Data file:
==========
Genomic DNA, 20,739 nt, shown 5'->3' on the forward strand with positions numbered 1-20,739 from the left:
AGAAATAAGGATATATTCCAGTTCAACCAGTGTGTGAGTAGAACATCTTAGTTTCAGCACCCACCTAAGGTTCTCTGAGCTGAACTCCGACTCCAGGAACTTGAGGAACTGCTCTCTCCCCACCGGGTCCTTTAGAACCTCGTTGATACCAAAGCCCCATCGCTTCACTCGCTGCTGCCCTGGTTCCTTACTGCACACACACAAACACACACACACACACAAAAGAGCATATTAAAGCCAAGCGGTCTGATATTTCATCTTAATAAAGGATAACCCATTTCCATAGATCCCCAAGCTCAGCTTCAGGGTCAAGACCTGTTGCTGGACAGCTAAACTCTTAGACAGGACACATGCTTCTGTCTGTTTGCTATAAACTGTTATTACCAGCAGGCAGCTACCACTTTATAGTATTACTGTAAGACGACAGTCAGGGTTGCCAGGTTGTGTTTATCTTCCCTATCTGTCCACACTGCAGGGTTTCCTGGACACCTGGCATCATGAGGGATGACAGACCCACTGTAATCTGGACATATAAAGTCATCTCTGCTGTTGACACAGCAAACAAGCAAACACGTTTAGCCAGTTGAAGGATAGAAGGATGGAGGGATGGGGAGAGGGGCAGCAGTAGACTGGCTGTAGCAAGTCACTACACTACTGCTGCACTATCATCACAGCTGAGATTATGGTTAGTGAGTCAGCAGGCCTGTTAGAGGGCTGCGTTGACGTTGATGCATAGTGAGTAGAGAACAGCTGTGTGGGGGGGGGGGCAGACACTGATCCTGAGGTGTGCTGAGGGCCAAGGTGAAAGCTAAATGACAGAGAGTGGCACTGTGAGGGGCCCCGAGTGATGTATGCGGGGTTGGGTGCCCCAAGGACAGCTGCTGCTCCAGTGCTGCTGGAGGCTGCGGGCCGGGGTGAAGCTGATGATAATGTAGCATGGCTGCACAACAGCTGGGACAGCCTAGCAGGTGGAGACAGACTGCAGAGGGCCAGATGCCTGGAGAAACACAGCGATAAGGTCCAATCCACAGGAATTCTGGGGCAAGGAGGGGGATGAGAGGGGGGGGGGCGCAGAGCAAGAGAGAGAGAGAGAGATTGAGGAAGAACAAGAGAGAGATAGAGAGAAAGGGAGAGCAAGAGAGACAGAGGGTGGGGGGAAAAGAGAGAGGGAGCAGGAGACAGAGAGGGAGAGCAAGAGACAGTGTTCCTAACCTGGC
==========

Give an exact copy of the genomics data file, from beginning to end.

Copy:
Genomic DNA, 20,739 nt, shown 5'->3' on the forward strand with positions numbered 1-20,739 from the left:
AGAAATAAGGATATATTCCAGTTCAACCAGTGTGTGAGTAGAACATCTTAGTTTCAGCACCCACCTAAGGTTCTCTGAGCTGAACTCCGACTCCAGGAACTTGAGGAACTGCTCTCTCCCCACCGGGTCCTTTAGAACCTCGTTGATACCAAAGCCCCATCGCTTCACTCGCTGCTGCCCTGGTTCCTTACTGCACACACACAAACACACACACACACACAAAAGAGCATATTAAAGCCAAGCGGTCTGATATTTCATCTTAATAAAGGATAACCCATTTCCATAGATCCCCAAGCTCAGCTTCAGGGTCAAGACCTGTTGCTGGACAGCTAAACTCTTAGACAGGACACATGCTTCTGTCTGTTTGCTATAAACTGTTATTACCAGCAGGCAGCTACCACTTTATAGTATTACTGTAAGACGACAGTCAGGGTTGCCAGGTTGTGTTTATCTTCCCTATCTGTCCACACTGCAGGGTTTCCTGGACACCTGGCATCATGAGGGATGACAGACCCACTGTAATCTGGACATATAAAGTCATCTCTGCTGTTGACACAGCAAACAAGCAAACACGTTTAGCCAGTTGAAGGATAGAAGGATGGAGGGATGGGGAGAGGGGCAGCAGTAGACTGGCTGTAGCAAGTCACTACACTACTGCTGCACTATCATCACAGCTGAGATTATGGTTAGTGAGTCAGCAGGCCTGTTAGAGGGCTGCGTTGACGTTGATGCATAGTGAGTAGAGAACAGCTGTGTGGGGGGGGGGGCAGACACTGATCCTGAGGTGTGCTGAGGGCCAAGGTGAAAGCTAAATGACAGAGAGTGGCACTGTGAGGGGCCCCGAGTGATGTATGCGGGGTTGGGTGCCCCAAGGACAGCTGCTGCTCCAGTGCTGCTGGAGGCTGCGGGCCGGGGTGAAGCTGATGATAATGTAGCATGGCTGCACAACAGCTGGGACAGCCTAGCAGGTGGAGACAGACTGCAGAGGGCCAGATGCCTGGAGAAACACAGCGATAAGGTCCAATCCACAGGAATTCTGGGGCAAGGAGGGGGATGAGAGGGGGGGGGGCGCAGAGCAAGAGAGAGAGAGAGAGATTGAGGAAGAACAAGAGAGAGATAGAGAGAAAGGGAGAGCAAGAGAGACAGAGGGTGGGGGGAAAAGAGAGAGGGAGCAGGAGACAGAGAGGGAGAGCAAGAGACAGTGTTCCTAACCTGGC